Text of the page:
By Mark Washburn
The Charlotte Observer.
There has always been something special about Liliane, even when she was 7 and the soldier who came to kill her pinned her arm to the ground with his boot.
“You look like my daughter,” he said. “So I’m not going to kill you. But we will have to kill the others.”
Now, 20 years later, Umuhire Liliane Ntabana (she goes by Liliane because it is easier for people to pronounce) is a biology major at Johnson C. Smith University in Charlotte. She is a survivor of the genocide that swept through Rwanda in April 1994.
At least 800,000 people were slaughtered when Rwanda’s Hutu majority descended upon the Tutsi minority, who were persecuted and blamed for social ills. Men, women, elders, children and infants were butchered in their homes, at roadblocks, at churches and in schools. Hutus who rose in their defense were killed as well.
It lasted 100 days. On the 98th day, Liliane’s parents were murdered.
Liliane is the youngest of nine children. Also killed: her three sisters, her aunts and her uncles.
“People they didn’t know came to kill them,” Liliane said. “It’s hard to understand how they were killed with no reason.”
After the genocide was halted by a rebel army, she and two of her sisters were taken in by her godmother, who was already sheltering about 30 orphans living in her house in the Gitarama Province.
Life returned to a new normal. And Liliane returned to school.
Phone call in the night
Sparking the 1994 genocide was the mysterious crash April 6 of the plane carrying Rwandan president Juvenal Habyarimana. Hutus blamed the Tutsis for shooting down the plane.
Local officials, military groups and Hutu civilians were encouraged to kill Tutsis through radio broadcasts. Many of the Tutsis were killed by their Hutu neighbors, who were often brandishing machetes or garden tools.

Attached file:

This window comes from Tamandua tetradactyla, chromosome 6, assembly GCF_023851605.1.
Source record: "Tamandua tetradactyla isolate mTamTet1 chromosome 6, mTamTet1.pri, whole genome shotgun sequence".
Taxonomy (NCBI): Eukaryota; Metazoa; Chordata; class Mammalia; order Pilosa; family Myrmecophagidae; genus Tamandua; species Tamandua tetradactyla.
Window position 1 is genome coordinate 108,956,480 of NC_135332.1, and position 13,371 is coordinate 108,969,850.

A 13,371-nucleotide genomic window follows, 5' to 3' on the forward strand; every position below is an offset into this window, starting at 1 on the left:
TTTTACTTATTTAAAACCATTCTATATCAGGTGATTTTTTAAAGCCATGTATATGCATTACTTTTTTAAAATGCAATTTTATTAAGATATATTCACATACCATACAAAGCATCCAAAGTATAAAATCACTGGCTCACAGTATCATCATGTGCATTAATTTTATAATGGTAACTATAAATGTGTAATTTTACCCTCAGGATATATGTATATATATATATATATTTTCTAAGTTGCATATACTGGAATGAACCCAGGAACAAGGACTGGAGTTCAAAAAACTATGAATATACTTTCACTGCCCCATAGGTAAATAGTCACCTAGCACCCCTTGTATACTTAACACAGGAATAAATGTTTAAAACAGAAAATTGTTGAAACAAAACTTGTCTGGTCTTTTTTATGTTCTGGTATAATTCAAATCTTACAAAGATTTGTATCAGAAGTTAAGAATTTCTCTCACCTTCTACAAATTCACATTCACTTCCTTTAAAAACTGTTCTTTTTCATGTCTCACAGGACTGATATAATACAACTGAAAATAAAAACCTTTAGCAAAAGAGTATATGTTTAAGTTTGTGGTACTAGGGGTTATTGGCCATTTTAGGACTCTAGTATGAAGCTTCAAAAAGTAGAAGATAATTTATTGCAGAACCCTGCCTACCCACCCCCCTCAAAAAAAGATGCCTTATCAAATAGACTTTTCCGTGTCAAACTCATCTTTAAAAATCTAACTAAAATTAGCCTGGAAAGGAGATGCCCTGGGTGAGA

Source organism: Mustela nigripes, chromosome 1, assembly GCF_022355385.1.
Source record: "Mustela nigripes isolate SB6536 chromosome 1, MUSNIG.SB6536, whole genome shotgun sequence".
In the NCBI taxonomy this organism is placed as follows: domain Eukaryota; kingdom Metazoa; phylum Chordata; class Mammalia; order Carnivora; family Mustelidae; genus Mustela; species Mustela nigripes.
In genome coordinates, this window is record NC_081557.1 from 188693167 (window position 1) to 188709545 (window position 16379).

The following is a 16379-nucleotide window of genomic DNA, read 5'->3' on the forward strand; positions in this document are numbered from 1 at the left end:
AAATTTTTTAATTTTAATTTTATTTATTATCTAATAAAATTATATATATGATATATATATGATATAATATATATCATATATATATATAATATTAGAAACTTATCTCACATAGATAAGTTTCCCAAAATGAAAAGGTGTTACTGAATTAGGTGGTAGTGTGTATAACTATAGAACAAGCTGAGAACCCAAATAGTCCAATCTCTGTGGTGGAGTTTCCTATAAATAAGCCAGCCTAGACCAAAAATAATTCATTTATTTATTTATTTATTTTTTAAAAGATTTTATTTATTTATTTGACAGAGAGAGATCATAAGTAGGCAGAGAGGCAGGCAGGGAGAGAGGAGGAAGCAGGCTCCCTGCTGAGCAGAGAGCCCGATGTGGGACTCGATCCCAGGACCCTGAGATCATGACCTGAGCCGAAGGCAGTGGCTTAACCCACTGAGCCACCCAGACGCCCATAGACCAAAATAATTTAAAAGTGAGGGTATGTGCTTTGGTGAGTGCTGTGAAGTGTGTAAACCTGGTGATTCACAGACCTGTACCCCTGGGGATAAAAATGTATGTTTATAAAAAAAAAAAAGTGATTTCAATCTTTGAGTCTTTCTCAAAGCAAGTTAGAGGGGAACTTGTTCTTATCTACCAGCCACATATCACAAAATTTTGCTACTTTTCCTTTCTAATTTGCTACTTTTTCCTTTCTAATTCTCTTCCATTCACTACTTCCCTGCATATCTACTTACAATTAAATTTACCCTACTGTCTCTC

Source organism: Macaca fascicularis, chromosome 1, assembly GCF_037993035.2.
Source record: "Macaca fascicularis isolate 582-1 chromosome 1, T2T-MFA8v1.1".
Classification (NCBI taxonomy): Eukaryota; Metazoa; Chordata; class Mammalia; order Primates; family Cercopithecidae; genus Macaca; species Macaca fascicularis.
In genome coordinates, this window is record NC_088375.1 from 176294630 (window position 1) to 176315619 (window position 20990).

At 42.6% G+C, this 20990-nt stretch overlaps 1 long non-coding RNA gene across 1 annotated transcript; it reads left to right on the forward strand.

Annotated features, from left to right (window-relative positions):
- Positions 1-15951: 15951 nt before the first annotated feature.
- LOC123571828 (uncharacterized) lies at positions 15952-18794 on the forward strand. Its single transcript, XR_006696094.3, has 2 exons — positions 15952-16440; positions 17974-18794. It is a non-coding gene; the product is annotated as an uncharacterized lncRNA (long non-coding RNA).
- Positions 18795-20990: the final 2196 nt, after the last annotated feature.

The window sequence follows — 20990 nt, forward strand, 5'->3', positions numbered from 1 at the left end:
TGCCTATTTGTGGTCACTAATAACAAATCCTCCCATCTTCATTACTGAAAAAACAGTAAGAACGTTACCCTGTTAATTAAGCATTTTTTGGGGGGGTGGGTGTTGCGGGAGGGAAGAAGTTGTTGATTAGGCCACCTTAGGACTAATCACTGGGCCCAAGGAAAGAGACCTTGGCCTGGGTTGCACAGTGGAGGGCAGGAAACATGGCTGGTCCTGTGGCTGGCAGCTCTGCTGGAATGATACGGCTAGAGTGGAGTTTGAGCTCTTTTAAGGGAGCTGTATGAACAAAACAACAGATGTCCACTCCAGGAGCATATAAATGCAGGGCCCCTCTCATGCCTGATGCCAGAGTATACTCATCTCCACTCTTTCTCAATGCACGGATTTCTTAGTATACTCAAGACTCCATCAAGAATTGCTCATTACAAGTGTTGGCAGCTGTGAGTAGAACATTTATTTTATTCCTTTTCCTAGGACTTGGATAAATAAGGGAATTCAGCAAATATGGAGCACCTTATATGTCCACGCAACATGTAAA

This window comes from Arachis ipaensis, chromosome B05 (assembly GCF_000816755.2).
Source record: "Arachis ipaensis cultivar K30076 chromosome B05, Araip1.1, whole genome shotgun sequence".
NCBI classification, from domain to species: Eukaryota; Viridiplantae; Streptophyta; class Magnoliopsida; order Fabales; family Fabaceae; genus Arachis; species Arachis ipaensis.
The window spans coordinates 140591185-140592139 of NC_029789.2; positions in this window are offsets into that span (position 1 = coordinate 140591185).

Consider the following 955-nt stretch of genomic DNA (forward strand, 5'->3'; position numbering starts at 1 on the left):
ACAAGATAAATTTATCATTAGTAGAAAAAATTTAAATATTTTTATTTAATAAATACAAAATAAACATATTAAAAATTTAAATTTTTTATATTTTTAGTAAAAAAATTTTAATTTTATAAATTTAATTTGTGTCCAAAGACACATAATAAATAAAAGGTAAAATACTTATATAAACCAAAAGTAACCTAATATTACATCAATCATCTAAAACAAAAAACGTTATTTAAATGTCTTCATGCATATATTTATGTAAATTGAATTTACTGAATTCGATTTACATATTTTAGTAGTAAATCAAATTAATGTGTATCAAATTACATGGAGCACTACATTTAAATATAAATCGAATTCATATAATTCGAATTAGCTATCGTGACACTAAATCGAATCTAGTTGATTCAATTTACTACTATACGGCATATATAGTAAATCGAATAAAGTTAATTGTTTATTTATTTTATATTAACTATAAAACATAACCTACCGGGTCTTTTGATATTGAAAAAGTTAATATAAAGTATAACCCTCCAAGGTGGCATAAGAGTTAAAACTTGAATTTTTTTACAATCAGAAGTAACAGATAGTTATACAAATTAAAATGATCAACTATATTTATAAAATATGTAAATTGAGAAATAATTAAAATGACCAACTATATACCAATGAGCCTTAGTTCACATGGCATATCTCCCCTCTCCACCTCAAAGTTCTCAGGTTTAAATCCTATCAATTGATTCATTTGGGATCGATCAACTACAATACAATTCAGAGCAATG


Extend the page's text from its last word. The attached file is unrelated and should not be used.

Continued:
Liliane remembers being awakened by a phone call late in the night after the plane was shot down. She listened as her father, Ntabana Trojan, talked on the phone and could tell by his tone it was something serious, something menacing.
“He was on a list of people who had to die,” Liliane said.
Her father was a dentist, and her mother was a nurse.
Her father was funny, she remembered. Her mother was calm, always calm — even on the day when she told the children they would have to go into hiding.
Her mother and father decided to split up the children to have a better chance of surviving. “He kissed us, and we went to say goodbye to my mom. She asked my oldest sister to be like my mom.”
Across time, borders
Decades after the genocide, trials are still going on in Rwanda. After testifying against a man involved with the genocide who then went to prison, Liliane left Rwanda in 2008 because it was no longer safe for her.
She went to Boston, applied for asylum and started learning English. She found work cleaning airplane interiors between flights, as a hotel maid, as a parking lot attendant and at a Moroccan restaurant. She attended Bunker Hill Community College.
In Boston, she came to the attention of Eugenie Mukeshimana, whose husband, father, sister and cousins were killed in the genocide.
Mukeshimana was eight months pregnant and went into hiding when the killings began. Hutus found her in a garbage pit. They decided not to kill her or her baby. Instead they raped her and kept her prisoner as a cook, she tells audiences to raise awareness of the genocide.
Mukeshimana, now 42, came to the United States in 2001, earned a college degree in social work and founded the Genocide Survivors Support Network, which helps survivors rebuild their lives and uses their voices to raise awareness about genocide through education.
As she got to know Liliane, she realized there was something special about her.